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Thread: Would European swords easily shatter Samurai armor?

  1. #1

    Would European swords easily shatter Samurai armor?

    The pro knight side often assumes that European longswords were not only superior to Katanas that if the two sword impacted, katanas would shatter upon impact......

    They even go as far as saying European swords were far superior to Samurai armor that one whack from a Scottish claymore or bastard sword would immediately shatter the Samurai armor, if not outright cut through it immediately upon impact and slice apart the Samurai's limbs or chest in half.

    In many of these knights vs samurai debates, at best the Samurai armor will be able to protect the user but get heavily dented from typical European longswords. Even in a few debates I witnessed where boths ides of the debate agree that Samurai armor will be able to withstand whacks several times before finally showing visible signs of wear (such as scratches and slight but harmless disfiguration), the pro-knight side still argues even if the armor protects the Samurai and nullify 90% of the blow's impact, one whack a lone despite only harming with 10% of the blow's original power will hurt the Samurai due to kinetic energy and give him brutal bruises or even broken bones despite wearing full Samurai armory.

    Basically a double standards in which the pro knight assumes their swords were so much stronger and heavier that there is no need to thrust the armor or hit the weak points.

    The assumption is that Samurai armor were made with such inferior metals that even a European daggers used by knights would easily penetrate Samurai armor and kill the wearer in one hit.

    I am curious was European blacksmitting and metallurgy that superior that you can simply attack a Samurai armor with modern knives and it will easily pierce the chestplate and hit the adbdomen area of the wearer of Samurai arms?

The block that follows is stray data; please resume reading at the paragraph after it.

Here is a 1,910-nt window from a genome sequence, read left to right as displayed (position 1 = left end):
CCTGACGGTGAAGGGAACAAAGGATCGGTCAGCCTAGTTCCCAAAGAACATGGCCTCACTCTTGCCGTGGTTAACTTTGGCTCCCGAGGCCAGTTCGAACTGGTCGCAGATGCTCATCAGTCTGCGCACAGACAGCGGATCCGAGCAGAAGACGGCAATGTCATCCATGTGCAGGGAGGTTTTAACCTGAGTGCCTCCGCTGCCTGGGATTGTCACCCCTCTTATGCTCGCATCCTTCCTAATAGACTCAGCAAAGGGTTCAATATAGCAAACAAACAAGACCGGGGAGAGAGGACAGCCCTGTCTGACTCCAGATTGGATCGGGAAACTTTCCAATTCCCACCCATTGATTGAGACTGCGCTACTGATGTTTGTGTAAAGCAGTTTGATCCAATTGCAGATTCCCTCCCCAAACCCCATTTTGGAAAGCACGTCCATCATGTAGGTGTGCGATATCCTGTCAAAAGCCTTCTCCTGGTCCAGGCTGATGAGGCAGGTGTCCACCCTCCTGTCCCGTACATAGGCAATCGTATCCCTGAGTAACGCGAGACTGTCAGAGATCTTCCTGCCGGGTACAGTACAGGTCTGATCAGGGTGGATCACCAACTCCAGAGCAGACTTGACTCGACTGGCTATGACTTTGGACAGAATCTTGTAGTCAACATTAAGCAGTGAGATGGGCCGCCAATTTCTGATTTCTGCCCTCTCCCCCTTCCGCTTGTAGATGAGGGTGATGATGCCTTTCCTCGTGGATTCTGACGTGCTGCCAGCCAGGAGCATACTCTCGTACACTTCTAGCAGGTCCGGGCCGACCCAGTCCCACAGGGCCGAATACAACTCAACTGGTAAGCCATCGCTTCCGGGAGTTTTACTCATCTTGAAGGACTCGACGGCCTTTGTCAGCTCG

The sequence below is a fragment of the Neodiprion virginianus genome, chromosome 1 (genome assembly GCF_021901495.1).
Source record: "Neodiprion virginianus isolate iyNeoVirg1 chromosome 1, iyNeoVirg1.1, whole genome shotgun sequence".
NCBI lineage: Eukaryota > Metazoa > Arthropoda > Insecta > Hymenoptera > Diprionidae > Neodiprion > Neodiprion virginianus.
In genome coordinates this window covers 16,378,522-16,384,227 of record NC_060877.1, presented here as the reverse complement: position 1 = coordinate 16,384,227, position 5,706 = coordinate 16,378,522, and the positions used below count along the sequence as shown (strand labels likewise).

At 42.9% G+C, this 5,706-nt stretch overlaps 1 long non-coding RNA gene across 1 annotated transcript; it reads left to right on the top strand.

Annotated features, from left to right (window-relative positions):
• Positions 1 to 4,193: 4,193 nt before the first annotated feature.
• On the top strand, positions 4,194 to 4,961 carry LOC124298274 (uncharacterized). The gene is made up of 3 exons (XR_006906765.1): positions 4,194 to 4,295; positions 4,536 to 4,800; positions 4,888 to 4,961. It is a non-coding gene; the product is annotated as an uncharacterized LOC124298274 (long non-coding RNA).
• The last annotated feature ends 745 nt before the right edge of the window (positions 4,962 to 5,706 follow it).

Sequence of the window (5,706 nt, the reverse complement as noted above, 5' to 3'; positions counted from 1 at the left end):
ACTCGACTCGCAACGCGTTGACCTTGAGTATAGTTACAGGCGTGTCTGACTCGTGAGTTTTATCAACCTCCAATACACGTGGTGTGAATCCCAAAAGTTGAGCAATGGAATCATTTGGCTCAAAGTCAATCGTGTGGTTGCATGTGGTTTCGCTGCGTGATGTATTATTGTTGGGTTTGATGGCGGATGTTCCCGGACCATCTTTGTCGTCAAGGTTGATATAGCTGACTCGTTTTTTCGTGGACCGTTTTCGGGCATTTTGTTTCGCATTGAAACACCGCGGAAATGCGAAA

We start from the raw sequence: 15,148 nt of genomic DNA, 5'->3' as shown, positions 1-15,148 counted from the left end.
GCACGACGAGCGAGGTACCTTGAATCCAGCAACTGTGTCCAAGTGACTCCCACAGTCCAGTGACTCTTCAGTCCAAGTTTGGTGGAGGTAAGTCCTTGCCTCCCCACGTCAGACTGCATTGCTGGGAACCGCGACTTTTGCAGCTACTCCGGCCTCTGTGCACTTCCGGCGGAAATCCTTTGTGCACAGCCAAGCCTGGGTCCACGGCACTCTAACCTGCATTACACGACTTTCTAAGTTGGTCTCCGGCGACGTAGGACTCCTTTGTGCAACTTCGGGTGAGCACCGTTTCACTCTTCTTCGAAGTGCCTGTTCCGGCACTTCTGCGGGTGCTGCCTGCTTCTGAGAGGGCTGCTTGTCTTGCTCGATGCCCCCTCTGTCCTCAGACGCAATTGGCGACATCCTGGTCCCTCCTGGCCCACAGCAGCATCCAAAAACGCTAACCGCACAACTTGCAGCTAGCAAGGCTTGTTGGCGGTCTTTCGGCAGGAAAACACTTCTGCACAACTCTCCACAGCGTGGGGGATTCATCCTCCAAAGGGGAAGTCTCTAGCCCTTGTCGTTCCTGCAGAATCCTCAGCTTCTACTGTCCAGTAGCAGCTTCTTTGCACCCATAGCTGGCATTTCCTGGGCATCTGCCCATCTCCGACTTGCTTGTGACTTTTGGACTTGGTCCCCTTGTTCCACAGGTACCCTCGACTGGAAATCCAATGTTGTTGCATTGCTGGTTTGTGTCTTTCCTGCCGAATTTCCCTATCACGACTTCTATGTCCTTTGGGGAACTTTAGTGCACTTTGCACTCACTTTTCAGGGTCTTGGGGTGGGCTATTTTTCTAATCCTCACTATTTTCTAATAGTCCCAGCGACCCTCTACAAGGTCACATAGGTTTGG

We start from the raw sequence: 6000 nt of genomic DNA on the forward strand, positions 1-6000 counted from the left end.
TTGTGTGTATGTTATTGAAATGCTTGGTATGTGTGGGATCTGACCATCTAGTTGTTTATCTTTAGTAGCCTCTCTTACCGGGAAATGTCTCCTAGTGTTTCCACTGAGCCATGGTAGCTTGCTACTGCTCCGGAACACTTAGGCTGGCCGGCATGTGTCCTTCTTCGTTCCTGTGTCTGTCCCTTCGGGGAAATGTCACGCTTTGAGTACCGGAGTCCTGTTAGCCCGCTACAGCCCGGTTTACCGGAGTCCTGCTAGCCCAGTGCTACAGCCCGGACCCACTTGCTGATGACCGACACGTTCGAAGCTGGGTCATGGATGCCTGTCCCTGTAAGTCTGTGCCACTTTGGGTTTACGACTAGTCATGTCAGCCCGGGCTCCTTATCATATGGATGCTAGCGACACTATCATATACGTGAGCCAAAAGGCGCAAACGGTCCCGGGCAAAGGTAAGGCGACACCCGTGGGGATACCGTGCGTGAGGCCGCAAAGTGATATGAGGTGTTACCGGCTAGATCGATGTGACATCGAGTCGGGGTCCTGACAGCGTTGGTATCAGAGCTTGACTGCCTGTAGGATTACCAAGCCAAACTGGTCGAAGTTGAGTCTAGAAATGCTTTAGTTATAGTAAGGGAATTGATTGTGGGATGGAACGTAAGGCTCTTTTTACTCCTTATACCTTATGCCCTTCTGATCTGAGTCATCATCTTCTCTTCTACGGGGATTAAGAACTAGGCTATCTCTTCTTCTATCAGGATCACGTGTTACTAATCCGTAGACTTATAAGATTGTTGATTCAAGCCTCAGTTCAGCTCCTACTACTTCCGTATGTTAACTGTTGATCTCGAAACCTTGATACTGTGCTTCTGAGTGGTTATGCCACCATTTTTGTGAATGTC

I'm not lying in at least several of these knights vs samurai debates, some debaters rooting for the knights sides literally brought up that modern Western blacksmitting techniques and metals were so damn superior to what the Japanese had that you merely need an American Civil War era sabre and even a modern military knife to pierce the armor without any trouble and hit the flesh!

  2. #2
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    I'm not sure how many answers you will get to this one. Some Samurai armours were musket ball proof just like the contemporary Western ones. As always it ends up being a matter of which armour, when and made for what purpose. I could say more, but see no point as the argument seems based more on ignorant jingoism than knowledge
    .

  3. #3
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    No sword of any kind can cut through armour. Swordsmen were taught to aim for unprotected parts of the body.

    "However, Japanese armor has, for the sake of easier movement, unavoidable and exposed weak points, and it is this design defect that is targeted by the omote set of techniques in Katori Shinto-ryu."
    – Otake-shihan
    Author: Bronze Age Military Equipment, Pen and Sword Books.
    http://www.pen-and-sword.co.uk/Bronz...ipment/p/3272/

  4. #4
    I'm surprised that you think that "no sword of any kind can cut through armour". That may have been true of the regulation military sword, but Wilkinson and others made special exhibition swords that were capable of cutting through armour and other metal objects. (One of the exhibitionists, named Henderson, could cut through cuirasses or breastplates and could also sever 2 3/4 inches of solid lead and steel plates 6 to the inch, etc.) Moreover, for warfare, there were specially-made Asian swords (e.g., tulwars, scimitars, and katanas) that were capable of cutting through armour and musket barrels, etc., as evidenced by numerous eyewitness accounts.
    Cheers!

  5. #5
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    You've been watching too many Hollywood movies.
    Last edited by Dan Howard; 03-02-2017 at 11:56 PM.
    Author: Bronze Age Military Equipment, Pen and Sword Books.
    http://www.pen-and-sword.co.uk/Bronz...ipment/p/3272/